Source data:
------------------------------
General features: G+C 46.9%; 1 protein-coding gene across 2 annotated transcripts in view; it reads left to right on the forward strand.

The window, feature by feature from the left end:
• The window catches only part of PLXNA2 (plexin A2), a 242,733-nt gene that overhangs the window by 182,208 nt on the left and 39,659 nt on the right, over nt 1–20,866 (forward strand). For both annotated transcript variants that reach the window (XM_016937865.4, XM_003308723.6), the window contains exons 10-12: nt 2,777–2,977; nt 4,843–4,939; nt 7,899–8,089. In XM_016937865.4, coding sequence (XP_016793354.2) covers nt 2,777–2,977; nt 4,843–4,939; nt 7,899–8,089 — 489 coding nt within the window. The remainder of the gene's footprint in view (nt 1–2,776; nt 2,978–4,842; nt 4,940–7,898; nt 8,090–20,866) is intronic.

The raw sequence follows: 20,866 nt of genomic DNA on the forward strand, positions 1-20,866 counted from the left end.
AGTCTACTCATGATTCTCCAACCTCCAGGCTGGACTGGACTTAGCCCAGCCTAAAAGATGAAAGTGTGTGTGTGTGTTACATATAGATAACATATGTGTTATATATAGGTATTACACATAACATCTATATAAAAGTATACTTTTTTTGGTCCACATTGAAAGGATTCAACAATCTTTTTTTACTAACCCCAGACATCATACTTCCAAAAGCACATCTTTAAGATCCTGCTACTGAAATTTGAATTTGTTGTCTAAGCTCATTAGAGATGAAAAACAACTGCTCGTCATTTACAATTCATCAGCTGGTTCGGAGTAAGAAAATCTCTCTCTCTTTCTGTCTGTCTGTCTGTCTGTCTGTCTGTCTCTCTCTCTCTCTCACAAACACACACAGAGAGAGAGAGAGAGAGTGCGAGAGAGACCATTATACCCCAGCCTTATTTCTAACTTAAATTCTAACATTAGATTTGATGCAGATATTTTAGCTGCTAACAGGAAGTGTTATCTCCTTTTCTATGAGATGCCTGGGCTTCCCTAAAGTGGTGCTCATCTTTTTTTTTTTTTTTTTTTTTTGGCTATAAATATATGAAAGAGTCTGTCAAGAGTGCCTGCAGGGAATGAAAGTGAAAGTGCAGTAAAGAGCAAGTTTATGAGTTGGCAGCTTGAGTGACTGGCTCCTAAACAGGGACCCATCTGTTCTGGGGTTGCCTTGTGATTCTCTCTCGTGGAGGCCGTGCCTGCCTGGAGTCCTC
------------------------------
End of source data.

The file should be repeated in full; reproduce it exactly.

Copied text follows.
General features: G+C 46.9%; 1 protein-coding gene across 2 annotated transcripts in view; it reads left to right on the forward strand.

The window, feature by feature from the left end:
• The window catches only part of PLXNA2 (plexin A2), a 242,733-nt gene that overhangs the window by 182,208 nt on the left and 39,659 nt on the right, over nt 1–20,866 (forward strand). For both annotated transcript variants that reach the window (XM_016937865.4, XM_003308723.6), the window contains exons 10-12: nt 2,777–2,977; nt 4,843–4,939; nt 7,899–8,089. In XM_016937865.4, coding sequence (XP_016793354.2) covers nt 2,777–2,977; nt 4,843–4,939; nt 7,899–8,089 — 489 coding nt within the window. The remainder of the gene's footprint in view (nt 1–2,776; nt 2,978–4,842; nt 4,940–7,898; nt 8,090–20,866) is intronic.

The raw sequence follows: 20,866 nt of genomic DNA on the forward strand, positions 1-20,866 counted from the left end.
AGTCTACTCATGATTCTCCAACCTCCAGGCTGGACTGGACTTAGCCCAGCCTAAAAGATGAAAGTGTGTGTGTGTGTTACATATAGATAACATATGTGTTATATATAGGTATTACACATAACATCTATATAAAAGTATACTTTTTTTGGTCCACATTGAAAGGATTCAACAATCTTTTTTTACTAACCCCAGACATCATACTTCCAAAAGCACATCTTTAAGATCCTGCTACTGAAATTTGAATTTGTTGTCTAAGCTCATTAGAGATGAAAAACAACTGCTCGTCATTTACAATTCATCAGCTGGTTCGGAGTAAGAAAATCTCTCTCTCTTTCTGTCTGTCTGTCTGTCTGTCTGTCTGTCTCTCTCTCTCTCTCACAAACACACACAGAGAGAGAGAGAGAGAGTGCGAGAGAGACCATTATACCCCAGCCTTATTTCTAACTTAAATTCTAACATTAGATTTGATGCAGATATTTTAGCTGCTAACAGGAAGTGTTATCTCCTTTTCTATGAGATGCCTGGGCTTCCCTAAAGTGGTGCTCATCTTTTTTTTTTTTTTTTTTTTTTGGCTATAAATATATGAAAGAGTCTGTCAAGAGTGCCTGCAGGGAATGAAAGTGAAAGTGCAGTAAAGAGCAAGTTTATGAGTTGGCAGCTTGAGTGACTGGCTCCTAAACAGGGACCCATCTGTTCTGGGGTTGCCTTGTGATTCTCTCTCGTGGAGGCCGTGCCTGCCTGGAGTCCTC